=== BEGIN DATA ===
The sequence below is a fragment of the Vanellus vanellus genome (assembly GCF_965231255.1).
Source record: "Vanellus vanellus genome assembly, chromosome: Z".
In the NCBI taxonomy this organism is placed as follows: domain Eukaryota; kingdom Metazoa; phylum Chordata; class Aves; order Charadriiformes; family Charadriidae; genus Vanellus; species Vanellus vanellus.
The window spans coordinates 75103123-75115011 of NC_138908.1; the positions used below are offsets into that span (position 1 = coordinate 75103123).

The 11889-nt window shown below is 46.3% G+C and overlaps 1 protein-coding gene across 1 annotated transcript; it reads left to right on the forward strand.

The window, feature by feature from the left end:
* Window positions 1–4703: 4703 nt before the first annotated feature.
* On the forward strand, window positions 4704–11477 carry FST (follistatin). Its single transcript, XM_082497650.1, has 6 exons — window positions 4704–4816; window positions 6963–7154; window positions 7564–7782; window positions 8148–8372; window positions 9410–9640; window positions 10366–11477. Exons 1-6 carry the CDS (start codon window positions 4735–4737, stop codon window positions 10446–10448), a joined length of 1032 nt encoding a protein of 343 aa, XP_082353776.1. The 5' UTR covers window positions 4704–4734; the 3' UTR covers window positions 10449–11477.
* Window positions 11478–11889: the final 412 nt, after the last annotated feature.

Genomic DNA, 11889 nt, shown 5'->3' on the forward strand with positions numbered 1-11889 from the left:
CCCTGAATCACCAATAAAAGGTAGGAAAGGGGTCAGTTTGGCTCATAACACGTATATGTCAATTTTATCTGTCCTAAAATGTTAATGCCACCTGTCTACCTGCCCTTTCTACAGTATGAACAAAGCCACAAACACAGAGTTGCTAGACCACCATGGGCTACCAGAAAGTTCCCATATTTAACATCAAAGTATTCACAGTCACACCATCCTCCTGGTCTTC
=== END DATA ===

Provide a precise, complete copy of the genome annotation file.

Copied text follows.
The sequence below is a fragment of the Vanellus vanellus genome (assembly GCF_965231255.1).
Source record: "Vanellus vanellus genome assembly, chromosome: Z".
In the NCBI taxonomy this organism is placed as follows: domain Eukaryota; kingdom Metazoa; phylum Chordata; class Aves; order Charadriiformes; family Charadriidae; genus Vanellus; species Vanellus vanellus.
The window spans coordinates 75103123-75115011 of NC_138908.1; the positions used below are offsets into that span (position 1 = coordinate 75103123).

The 11889-nt window shown below is 46.3% G+C and overlaps 1 protein-coding gene across 1 annotated transcript; it reads left to right on the forward strand.

The window, feature by feature from the left end:
* Window positions 1–4703: 4703 nt before the first annotated feature.
* On the forward strand, window positions 4704–11477 carry FST (follistatin). Its single transcript, XM_082497650.1, has 6 exons — window positions 4704–4816; window positions 6963–7154; window positions 7564–7782; window positions 8148–8372; window positions 9410–9640; window positions 10366–11477. Exons 1-6 carry the CDS (start codon window positions 4735–4737, stop codon window positions 10446–10448), a joined length of 1032 nt encoding a protein of 343 aa, XP_082353776.1. The 5' UTR covers window positions 4704–4734; the 3' UTR covers window positions 10449–11477.
* Window positions 11478–11889: the final 412 nt, after the last annotated feature.

Genomic DNA, 11889 nt, shown 5'->3' on the forward strand with positions numbered 1-11889 from the left:
CCCTGAATCACCAATAAAAGGTAGGAAAGGGGTCAGTTTGGCTCATAACACGTATATGTCAATTTTATCTGTCCTAAAATGTTAATGCCACCTGTCTACCTGCCCTTTCTACAGTATGAACAAAGCCACAAACACAGAGTTGCTAGACCACCATGGGCTACCAGAAAGTTCCCATATTTAACATCAAAGTATTCACAGTCACACCATCCTCCTGGTCTTC